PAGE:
- Avoid triggers
- Positive rewarding
- Dissect your behaviour
- Feel accountable for your choices
- Use a calendar to keep track of your habits
- Create a new normal
1. Avoid triggers.
Do not engage in situations that will set you back into bad routines. For instance, if you want to eat healthier do not go grocery shopping on an empty stomach and without a list.
The “Habit Loop”
The Habit Loop is a neurological loop that governs any habit, not only bad habits. The loop consists of three elements: a cue, a routine, and a reward.
The cue is the one that tells your brain to go into automatic mode which then triggers a behavior.
Example: Having the desire to stay in front of the computer binge watching videos and eating chips instead of exercising.
The Routine is the behavior in itself that you are engaging with.
Example: Binge watching videos and eating chips instead of exercising.
The Reward is the effect your brain interprets as good and that will make the cycle complete.
Example: Feeling very happy and satisfied after binge watching videos and eating chips instead of exercising. 😂
Voila! You have a new habit.
2. Positive rewarding.
Reward yourself with positive phrases every time you accomplish a new routine. A loud: “Good job!” or a self hug can make marvelous things to your brain ❤️
Get to know yourself.
What are your personality traits? Are you a strong and determined person or are you a person that needs to avoid triggers at any cause? There are not right and wrong ways to approach habit changes since this is not a race, it is YOU taking control over your consciousness and your psychic baggage in order to make sustainable changes.
Accepting yourself as you really are is the starting point before committing to changing habits. Now let’s see how we can help the brain to make new healthy habits.
3. Dissect your behaviors.
Every time you want to engage in an unhealthy behavior make a stop before your impulses kick and think. “If I do eat this whole big bag of candies what would the consequences be…” 😉
A study found that: “Intermittent access to sugar can lead to behavioral and neurochemical changes that resemble the effects of a substance of abuse.”Healthline.come
Basically what the study says is that sugar acts like a drug in the brain, and It does this by affecting the chemistry of the limbic system, the part of the brain that’s associated with emotional control. We all love sugary drinks, chocolate, candies. It tastes good, it is available everywhere but we are slowly changing our brain by eating it. 😱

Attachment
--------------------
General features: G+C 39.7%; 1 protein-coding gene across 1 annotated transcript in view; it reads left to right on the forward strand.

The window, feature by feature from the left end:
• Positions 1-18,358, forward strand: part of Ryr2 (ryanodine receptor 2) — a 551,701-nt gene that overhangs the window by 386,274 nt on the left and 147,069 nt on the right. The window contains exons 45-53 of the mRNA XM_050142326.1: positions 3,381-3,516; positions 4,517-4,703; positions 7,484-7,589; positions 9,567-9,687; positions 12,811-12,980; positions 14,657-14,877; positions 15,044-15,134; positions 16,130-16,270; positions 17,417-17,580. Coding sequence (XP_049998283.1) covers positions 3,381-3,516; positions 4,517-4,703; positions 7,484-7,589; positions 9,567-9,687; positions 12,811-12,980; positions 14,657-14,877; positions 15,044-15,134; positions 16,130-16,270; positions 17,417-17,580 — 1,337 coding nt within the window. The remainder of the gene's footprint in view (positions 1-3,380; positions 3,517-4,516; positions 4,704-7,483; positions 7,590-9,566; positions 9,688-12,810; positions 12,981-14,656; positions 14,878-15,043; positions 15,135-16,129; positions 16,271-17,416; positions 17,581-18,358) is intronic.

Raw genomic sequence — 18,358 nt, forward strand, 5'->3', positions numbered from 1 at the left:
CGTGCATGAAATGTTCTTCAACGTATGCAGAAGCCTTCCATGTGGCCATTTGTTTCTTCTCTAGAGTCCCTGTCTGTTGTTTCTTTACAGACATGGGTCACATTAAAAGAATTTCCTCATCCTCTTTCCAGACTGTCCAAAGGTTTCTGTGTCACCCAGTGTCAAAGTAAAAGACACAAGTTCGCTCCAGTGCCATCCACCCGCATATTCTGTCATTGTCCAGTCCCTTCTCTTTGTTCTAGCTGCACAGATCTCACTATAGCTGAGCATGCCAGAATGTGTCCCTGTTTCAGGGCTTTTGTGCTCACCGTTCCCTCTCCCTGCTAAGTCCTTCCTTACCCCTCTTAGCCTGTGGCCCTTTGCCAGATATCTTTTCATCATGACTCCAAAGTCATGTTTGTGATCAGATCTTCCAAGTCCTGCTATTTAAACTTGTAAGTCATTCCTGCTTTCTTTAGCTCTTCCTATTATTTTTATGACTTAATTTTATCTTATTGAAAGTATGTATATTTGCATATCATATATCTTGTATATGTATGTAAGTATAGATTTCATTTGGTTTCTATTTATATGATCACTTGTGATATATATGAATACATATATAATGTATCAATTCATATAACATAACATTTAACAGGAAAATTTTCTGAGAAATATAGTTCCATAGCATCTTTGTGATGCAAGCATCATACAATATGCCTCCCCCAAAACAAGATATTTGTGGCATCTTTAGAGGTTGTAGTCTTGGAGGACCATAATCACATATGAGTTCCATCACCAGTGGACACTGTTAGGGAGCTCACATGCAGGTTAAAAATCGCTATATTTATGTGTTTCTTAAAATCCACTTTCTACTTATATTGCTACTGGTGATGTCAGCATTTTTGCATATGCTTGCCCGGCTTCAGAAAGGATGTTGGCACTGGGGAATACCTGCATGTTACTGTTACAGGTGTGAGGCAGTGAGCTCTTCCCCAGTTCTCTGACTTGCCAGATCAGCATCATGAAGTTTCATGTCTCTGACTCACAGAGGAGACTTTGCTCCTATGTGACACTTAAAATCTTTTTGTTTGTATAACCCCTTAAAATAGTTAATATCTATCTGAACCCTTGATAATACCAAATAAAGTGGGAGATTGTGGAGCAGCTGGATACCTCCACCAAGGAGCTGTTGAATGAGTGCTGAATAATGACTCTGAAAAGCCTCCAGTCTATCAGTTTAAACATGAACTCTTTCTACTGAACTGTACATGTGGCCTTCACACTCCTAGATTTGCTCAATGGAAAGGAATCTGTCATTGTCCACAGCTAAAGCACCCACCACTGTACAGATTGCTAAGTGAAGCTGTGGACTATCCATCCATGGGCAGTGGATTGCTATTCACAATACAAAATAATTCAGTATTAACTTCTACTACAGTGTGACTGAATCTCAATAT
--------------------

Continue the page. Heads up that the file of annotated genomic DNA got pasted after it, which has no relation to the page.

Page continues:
4. Feel accountable for your choices.
The information is there, our brains love learning. Do your homework and make informed decisions.
5. Get a schedule or a calendar to keep track of your habits.
Using a calendar or a diary to keep track of the habits you want to implement. Stick to the calendar, keep track of your behavior until it becomes a new healthy habit.
If you have tried changing bad habits you know how hard it can be. Especially habits that require discipline and self sacrifice. Things that require extra effort are the hardest to achieve. But why?
Here is a calendar I made with a simple system to help with creating and maintaining healthy habits. Its free and you can download it via the button below!
6. Create a new normal
Our bodies are very complex and our minds even more so. But when it comes to the way our brain works in terms of habits it seems to be just a matter of energy conservation. Can you imagine that?
We all know that having a night in and watching some series is totally fine if you can control your impulse to repeat this everyday. However, habits that involve social interaction such as alcohol consumption and smoking are much harder to get away from our lives because they are linked social activity. We often associate intoxication with letting loose in social situations or for some it is being able to numb the nervousness and anxiety related to social situations.
So, what are you feeding your brain as the “New Normal“?
” Neuroscientists have traced our habit-making behaviors to a part of the brain called the basal ganglia, which also plays a key role in the development of emotions, memories and pattern recognition. Decisions, meanwhile, are made in a different part of the brain called the prefrontal cortex. But as soon as a behavior becomes automatic, the decision-making part of your brain goes into a sleep mode of sorts”.
Basically growth stops when we stop thinking and taking decisions. Our brain stops developing and our learning abilities too.
Building better habits can rewire your mind.
Although it is hard to find time to stick to healthy habits it is the only chance we have to discover our full potential. To find our inner light and to achieve what we always wanted. To see life beyond fear, self boycotting or negativity.
It is okay to fail in the process and we should not feel ashamed of accepting our failures.
Every time we fail we are actually learning and feeding our brain a “New Normal” until finally the new normal is not to let yourself down. The desire of change and discipline become your “New normal”! 🙌